[14] In both ensembles, negative trends in the stratospheric geopotential height are observed in spring although in the LOW ensemble they are of slightly smaller magnitude. The difference becomes clearer in the troposphere where no sign of the downward trend propagation is evident in the LOW ensemble (Figure 3b). However, significant negative geopotential height trends are observed at the surface with a magnitude of −14 m per 30-year which is comparable to that in the no-ozone ensemble. The similarity in tropospheric geopotential responses between the LOW ensemble and the no-ozone ensemble suggests that the stratospheric influence is not communicated to the troposphere in the low resolution models and that the tropospheric response in these models is due to GHG forcing only. Since the LOW models might be expected to simulate radiative processes coupling the stratosphere and troposphere well, but perhaps not the dynamical processes [Gillett et al., 2003], this provides evidence in favor of dynamical processes being the dominant drivers of the tropospheric response to stratospheric ozone depletion.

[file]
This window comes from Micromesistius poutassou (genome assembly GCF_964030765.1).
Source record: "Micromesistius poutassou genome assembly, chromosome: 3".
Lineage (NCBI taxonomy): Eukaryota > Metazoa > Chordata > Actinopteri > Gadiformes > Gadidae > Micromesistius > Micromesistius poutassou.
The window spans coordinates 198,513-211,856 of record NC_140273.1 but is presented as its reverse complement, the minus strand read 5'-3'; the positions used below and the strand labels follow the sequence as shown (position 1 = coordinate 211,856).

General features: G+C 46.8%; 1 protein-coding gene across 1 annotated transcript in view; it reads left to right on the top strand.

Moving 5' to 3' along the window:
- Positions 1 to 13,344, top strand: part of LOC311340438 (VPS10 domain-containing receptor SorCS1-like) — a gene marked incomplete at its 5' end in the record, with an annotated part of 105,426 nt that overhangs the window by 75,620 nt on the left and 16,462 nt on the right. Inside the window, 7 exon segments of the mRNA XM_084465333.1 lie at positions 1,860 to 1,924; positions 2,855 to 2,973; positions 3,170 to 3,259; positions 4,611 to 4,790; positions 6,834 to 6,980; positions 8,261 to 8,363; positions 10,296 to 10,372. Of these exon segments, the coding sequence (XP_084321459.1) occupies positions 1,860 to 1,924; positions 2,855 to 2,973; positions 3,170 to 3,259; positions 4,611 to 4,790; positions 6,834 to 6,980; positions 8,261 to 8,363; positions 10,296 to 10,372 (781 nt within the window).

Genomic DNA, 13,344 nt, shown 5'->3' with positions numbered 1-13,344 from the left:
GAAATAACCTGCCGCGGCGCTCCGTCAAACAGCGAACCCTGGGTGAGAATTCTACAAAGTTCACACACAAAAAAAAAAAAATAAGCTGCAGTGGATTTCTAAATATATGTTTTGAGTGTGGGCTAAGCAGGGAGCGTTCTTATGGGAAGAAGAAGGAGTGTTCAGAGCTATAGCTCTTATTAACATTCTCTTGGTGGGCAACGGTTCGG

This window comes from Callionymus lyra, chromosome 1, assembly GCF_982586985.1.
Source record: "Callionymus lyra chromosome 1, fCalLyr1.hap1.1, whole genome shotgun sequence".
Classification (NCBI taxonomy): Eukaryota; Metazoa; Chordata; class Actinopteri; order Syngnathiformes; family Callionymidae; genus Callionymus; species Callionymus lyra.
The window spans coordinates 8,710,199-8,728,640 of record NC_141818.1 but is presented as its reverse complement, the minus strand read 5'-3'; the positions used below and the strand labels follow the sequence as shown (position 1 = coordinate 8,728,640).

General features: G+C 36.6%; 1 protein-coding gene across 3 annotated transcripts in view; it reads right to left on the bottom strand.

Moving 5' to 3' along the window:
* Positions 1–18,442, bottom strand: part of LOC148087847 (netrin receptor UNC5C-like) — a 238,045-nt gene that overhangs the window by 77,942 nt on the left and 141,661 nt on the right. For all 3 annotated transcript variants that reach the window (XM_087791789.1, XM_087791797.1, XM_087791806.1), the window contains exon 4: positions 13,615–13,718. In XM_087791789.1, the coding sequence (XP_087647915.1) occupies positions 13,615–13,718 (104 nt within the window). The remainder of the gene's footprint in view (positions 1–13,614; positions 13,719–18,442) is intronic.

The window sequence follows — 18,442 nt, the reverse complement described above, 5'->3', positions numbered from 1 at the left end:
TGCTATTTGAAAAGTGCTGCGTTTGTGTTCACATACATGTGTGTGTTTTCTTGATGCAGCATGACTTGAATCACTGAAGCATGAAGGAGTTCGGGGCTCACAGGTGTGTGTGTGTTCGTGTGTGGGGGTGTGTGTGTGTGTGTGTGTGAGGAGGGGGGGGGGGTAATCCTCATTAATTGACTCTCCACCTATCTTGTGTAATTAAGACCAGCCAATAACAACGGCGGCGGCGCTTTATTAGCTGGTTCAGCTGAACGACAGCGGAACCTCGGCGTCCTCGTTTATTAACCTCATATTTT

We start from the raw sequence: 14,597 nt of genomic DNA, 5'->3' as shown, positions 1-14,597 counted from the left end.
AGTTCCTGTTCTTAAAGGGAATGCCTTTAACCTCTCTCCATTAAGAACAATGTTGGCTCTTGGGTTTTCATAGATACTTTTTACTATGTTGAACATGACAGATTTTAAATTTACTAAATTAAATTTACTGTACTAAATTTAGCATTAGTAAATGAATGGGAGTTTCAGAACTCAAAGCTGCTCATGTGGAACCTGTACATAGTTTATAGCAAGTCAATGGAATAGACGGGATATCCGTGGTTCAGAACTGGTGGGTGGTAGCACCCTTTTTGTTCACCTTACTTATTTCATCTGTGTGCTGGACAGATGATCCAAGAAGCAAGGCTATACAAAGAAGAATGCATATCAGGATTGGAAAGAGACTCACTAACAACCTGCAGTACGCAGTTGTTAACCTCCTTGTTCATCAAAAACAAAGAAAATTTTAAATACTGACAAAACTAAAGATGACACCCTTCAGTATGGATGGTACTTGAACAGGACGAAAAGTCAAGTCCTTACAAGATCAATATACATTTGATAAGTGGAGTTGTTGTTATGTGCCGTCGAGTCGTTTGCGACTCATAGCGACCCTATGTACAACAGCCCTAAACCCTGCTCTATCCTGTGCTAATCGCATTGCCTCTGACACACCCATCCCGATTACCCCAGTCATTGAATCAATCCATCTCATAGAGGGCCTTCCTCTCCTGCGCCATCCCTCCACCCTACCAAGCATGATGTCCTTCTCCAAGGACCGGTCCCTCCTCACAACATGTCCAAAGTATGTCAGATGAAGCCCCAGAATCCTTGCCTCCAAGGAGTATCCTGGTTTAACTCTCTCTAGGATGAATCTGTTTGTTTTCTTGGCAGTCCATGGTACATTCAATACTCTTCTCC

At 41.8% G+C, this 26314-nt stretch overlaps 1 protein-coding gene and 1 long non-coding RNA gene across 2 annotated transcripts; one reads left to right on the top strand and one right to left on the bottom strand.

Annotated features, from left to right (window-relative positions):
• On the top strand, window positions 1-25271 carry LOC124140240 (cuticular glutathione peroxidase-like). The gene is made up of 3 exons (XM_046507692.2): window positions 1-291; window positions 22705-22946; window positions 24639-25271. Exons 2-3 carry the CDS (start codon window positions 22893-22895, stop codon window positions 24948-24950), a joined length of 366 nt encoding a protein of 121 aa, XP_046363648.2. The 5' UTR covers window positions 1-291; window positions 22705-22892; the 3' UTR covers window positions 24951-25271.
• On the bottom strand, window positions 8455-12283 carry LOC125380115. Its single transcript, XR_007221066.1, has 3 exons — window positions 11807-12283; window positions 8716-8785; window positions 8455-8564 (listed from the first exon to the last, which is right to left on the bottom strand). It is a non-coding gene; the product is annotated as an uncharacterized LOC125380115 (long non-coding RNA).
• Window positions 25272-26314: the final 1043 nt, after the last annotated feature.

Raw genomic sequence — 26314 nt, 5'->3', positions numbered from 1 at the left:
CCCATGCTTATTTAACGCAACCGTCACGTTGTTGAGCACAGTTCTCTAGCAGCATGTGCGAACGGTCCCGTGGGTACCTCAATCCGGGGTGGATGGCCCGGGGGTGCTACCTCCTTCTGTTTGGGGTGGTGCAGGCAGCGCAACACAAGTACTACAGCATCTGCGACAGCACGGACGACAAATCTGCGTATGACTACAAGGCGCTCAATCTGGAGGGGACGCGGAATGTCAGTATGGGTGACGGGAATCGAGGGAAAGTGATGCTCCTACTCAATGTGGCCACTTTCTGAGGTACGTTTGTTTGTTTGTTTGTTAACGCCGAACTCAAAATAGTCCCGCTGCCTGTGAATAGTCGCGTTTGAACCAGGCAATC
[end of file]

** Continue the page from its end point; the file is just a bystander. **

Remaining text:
[15] Figure 2 also suggests that a high model top is not a necessary factor for the correct capturing of the stratosphere-troposphere coupling, since models with a relatively low upper boundary (ECHAM5/MPI-OM, INGV-SXG, MIROC3.2 (medres)) simulate the downward trend propagation. Note that the models that don't simulate the downward propagation have intermediate upper boundary heights (Table 1).

4. Discussion and Conclusions